Send to

Choose Destination
J Med Screen. 2014 Mar;21(1):18-23. doi: 10.1177/0969141314524565. Epub 2014 Feb 12.

Pilot study of a high-frequency school-based hearing screen to detect adolescent hearing loss.

Author information

Pediatrics, Penn State College of Medicine, Hershey, PA.



Like most of the United States, school-based hearing screening in Pennsylvania focuses on low-frequency, conductive hearing losses typical for young children, rather than the high-frequency, noise-induced hearing loss more prevalent among adolescents. The objective of this study was to compare the sensitivity and specificity of current school hearing screening in Pennsylvania with hearing screening including high frequencies, designed to detect adolescent hearing loss.


A single public high school.


In the Autumn of 2011 the high-frequency screen was delivered alongside the Pennsylvania school screen for students in the 11(th) grade. Screening referrals and a subset of passes returned for "gold standard" testing with audiology in a sound treated booth, in order to determine the sensitivity and specificity of the screening tests.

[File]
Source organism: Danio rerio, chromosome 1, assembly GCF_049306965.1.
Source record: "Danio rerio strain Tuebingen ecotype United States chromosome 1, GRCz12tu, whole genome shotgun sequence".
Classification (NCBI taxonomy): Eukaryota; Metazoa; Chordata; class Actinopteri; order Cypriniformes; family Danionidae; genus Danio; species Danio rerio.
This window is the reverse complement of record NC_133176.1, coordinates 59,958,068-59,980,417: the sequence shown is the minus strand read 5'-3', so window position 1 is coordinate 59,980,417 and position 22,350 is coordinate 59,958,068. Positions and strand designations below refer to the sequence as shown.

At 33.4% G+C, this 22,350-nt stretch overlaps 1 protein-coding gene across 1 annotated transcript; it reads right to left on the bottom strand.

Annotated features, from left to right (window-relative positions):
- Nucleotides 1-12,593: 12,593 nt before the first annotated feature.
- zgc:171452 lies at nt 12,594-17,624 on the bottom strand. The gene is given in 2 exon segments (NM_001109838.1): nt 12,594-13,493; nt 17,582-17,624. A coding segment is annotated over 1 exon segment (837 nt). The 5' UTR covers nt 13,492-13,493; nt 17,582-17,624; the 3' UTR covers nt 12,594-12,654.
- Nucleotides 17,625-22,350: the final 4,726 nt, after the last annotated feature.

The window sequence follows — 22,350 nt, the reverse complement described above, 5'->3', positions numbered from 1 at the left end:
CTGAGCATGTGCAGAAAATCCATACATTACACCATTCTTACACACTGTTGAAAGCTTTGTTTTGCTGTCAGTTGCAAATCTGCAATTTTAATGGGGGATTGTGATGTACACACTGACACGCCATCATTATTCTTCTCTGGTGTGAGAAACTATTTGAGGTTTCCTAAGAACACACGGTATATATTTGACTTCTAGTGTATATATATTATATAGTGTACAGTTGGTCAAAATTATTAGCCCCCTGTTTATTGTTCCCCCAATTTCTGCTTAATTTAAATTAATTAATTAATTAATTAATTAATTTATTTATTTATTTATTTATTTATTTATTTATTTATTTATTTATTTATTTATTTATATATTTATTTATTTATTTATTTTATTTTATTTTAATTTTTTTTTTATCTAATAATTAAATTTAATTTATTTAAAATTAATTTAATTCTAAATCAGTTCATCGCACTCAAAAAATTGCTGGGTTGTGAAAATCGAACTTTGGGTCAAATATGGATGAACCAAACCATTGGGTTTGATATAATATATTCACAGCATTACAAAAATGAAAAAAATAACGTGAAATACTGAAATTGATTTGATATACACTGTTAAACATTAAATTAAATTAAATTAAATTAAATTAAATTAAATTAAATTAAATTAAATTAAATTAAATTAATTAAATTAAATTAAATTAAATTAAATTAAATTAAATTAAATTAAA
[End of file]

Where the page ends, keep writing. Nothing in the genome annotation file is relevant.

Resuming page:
Of 282 participants, five (2%) were referred on the Pennsylvania school screen, and 85 (30%) were referred on the high-frequency screen. Of the 48 who returned for gold standard testing with audiology, hearing loss was diagnosed in 9/48 (19%). Sensitivity of the Pennsylvania and high-frequency screens were 13% (95% confidence interval [CI] 0-53%) and 100% (95% CI 66-100%) respectively. Specificity of the Pennsylvania and high-frequency screens were 97% (95% CI 87-100%) and 49% (95% CI 32-65%) respectively.


Current school hearing screens have low sensitivity for detection of adolescent hearing loss. Modifying school-based protocols may be warranted to best screen adolescents, and make optimal use of school nurse time and effort.


adolescent health; hearing loss; screening

[Indexed for MEDLINE]

Supplemental Content

Full text links

Icon for Atypon
Loading ...
Support Center